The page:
Steven Williams, Emond Harnden, LLP
This is the first in a series of articles which will appear in Up-Date this year. Our hope is to address the growing number of privacy law compliance issues facing your organization today and in the coming months. In this particular article our subject matter is the role, responsibilities and qualifications of the Chief Privacy Officer (CPO).
The Personal Information Protection and Electronic Documents Act (PIPEDA) has applied to the collection, use, and disclosure of personal information in federal jurisdiction organizations since January 1, 2001. Today, provincial jurisdiction organizations are not subject to PIPEDA unless they are selling personal information across provincial or international borders. PIPEDA, however, will apply to the collection, use or disclosure of personal information in the course of any commercial activity by provincial jurisdiction organizations within Ontario if “substantially similar” legislation is not enacted by the provincial government before January 1, 2004. We do not expect the Ontario government will enact such legislation by this date. Please note, however, that if you are a provincial jurisdiction organization, PIPEDA will not apply to your employee personal information.
We begin with a brief description of PIPEDA to understand why the CPO position is required. In essence, PIPEDA sets out basic rules to govern how private sector organizations are to collect, use and disclose personal information. The purpose of the Act reads in part,
…in an era in which technology increasingly facilitates the circulation and exchange of information, rules to govern the collection, use and disclosure of personal information in a manner that recognizes the right of privacy of individuals with respect to their personal information and the need of organizations to collect, use or disclose personal information for purposes that a reasonable person would consider appropriate in the circumstances
All organizations covered by PIPEDA must comply with the following privacy principles found in the Act:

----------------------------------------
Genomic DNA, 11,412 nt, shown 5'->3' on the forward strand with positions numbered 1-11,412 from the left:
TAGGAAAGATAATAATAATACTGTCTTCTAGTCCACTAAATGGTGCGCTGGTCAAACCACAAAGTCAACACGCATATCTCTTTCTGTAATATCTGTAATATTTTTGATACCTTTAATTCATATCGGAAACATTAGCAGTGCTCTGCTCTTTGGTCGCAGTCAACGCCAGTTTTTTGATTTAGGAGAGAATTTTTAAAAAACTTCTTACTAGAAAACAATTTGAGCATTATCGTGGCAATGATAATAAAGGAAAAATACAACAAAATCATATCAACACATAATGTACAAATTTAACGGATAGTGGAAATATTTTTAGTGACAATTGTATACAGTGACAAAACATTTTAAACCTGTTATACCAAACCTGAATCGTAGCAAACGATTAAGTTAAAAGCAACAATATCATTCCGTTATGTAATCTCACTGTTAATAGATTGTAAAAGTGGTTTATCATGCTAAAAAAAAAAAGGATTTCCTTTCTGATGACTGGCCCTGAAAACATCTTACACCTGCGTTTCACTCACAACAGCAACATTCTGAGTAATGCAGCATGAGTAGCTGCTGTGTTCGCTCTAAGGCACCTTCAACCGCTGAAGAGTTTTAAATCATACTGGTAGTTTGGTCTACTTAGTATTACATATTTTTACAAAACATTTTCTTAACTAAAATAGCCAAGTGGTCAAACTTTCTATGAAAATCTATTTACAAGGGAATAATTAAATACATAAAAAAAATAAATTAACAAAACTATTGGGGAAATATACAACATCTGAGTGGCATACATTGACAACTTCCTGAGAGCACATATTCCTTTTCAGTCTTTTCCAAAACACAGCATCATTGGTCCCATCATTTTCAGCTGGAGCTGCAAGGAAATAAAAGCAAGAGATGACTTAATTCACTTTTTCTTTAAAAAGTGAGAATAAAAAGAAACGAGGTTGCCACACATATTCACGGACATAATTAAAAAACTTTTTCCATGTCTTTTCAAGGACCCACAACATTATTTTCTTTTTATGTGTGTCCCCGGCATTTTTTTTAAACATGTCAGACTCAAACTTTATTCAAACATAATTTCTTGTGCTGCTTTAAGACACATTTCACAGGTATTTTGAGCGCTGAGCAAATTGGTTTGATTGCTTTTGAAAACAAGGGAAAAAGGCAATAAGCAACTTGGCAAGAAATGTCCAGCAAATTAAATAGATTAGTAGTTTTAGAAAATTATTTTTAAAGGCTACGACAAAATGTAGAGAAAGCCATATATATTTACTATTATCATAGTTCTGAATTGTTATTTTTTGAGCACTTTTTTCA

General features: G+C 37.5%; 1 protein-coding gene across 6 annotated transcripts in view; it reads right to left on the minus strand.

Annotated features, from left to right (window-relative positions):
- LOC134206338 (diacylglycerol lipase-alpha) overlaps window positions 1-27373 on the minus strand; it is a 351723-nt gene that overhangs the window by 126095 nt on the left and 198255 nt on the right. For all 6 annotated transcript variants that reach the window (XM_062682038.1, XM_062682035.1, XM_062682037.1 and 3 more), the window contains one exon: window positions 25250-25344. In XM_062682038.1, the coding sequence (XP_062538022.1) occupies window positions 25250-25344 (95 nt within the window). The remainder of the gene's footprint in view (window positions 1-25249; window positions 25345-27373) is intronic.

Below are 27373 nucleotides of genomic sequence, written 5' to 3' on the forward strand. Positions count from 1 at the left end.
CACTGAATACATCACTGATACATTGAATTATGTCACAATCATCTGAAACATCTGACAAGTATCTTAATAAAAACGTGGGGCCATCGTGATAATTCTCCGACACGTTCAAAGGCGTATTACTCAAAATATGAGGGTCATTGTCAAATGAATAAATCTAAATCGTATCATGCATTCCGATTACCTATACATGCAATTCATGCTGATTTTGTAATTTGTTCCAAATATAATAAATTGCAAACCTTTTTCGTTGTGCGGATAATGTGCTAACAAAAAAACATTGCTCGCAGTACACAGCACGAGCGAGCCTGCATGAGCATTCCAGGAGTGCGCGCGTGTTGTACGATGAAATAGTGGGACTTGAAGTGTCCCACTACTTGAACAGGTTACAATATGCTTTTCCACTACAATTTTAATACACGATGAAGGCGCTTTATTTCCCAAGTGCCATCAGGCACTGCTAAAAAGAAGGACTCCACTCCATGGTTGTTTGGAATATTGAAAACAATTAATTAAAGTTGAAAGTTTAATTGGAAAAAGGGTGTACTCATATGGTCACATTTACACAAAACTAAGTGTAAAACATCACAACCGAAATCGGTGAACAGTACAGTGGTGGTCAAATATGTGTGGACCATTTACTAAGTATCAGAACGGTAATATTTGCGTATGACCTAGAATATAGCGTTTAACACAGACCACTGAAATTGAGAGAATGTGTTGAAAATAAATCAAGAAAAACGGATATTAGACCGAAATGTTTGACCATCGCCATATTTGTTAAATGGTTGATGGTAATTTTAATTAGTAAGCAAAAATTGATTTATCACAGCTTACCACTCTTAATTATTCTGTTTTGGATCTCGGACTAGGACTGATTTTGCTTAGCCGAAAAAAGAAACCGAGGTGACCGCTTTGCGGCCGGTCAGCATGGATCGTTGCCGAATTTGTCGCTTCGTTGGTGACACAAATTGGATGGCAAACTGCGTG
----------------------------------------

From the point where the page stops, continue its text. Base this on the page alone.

- Identifying purposes
- Limiting collection
- Limiting use, disclosure, and retention
- Individual access
- Challenging compliance
The first principle is accountability. In the context of PIPEDA, Accountability means that a person or persons responsible for ensuring compliance must clearly be designated.
This individual is typically referred to as the Chief Privacy Officer (CPO). Most organizations have opted to assign the CPO role to an existing member of the executive. Others, typically larger ones, have created a separate CPO position. The choice is yours.
The CPO is your organization’s point person for privacy matters. The CPO is a tangible representation of your organization’s overall commitment to privacy protection. In a recent speech the Privacy Commissioner stated that “CPOs are the front line in the protection of privacy. And they have to be able to be the internal privacy advocates in the organization.”
The CPO must also ensure that appropriate information security safeguards are in place and used by staff. Such safeguards include physical measures (locked filing cabinets, alarm systems), Technological tools (passwords, firewalls), and organizational controls (security clearances, staff training).
Finally, the CPO is required to ensure that personal information that is no longer required is destroyed.
In addition to daily compliance responsibilities, the CPO also plays a critical role during a Privacy Commissioner investigation. These responsibilities include:
- establishing with the investigator that he/she is the prime contact person;
- keeping a log of contacts, conversations, and correspondence with the Office of the Privacy Commissioner;
- keeping a log or a copy of all records accessed by the investigator;
- being directly involved in any dispute resolution process;
- asking to be kept informed about the investigation process;
- at all times, dealing courteously and professionally with the Office of the Privacy Commissioner; and
- working to resolve the problem with the complainant as quickly and efficiently as possible.
To be an effective Chief Privacy Officer, the person must have a clear understanding of privacy law.
CPOs are often required to make “tough” decisions which may be unpopular within some quarters of your organization. In order to do this, the CPO needs to be cloaked with the authority of a senior position. A senior position ensures the CPO access to the highest levels of management and the resources needed to do the job properly.
The individual chosen as CPO must have credibility within your organization.
As stated earlier, the job of the CPO cannot be done alone. The CPO must be able to lead your privacy team and your organization as it addresses sometimes difficult privacy issues.
All CPOs seem to agree that the one critical qualification for the position is patience. The obligations imposed by the various privacy laws are complicated and will require many organizations to change the way they treat personal information, and in a few instances change the way they do business. In some instances, the changes necessary to comply with PIPEDA will be resisted within your organization. An empowered, credible leader with a healthy dose of patience will be most likely to succeed in the CPO role.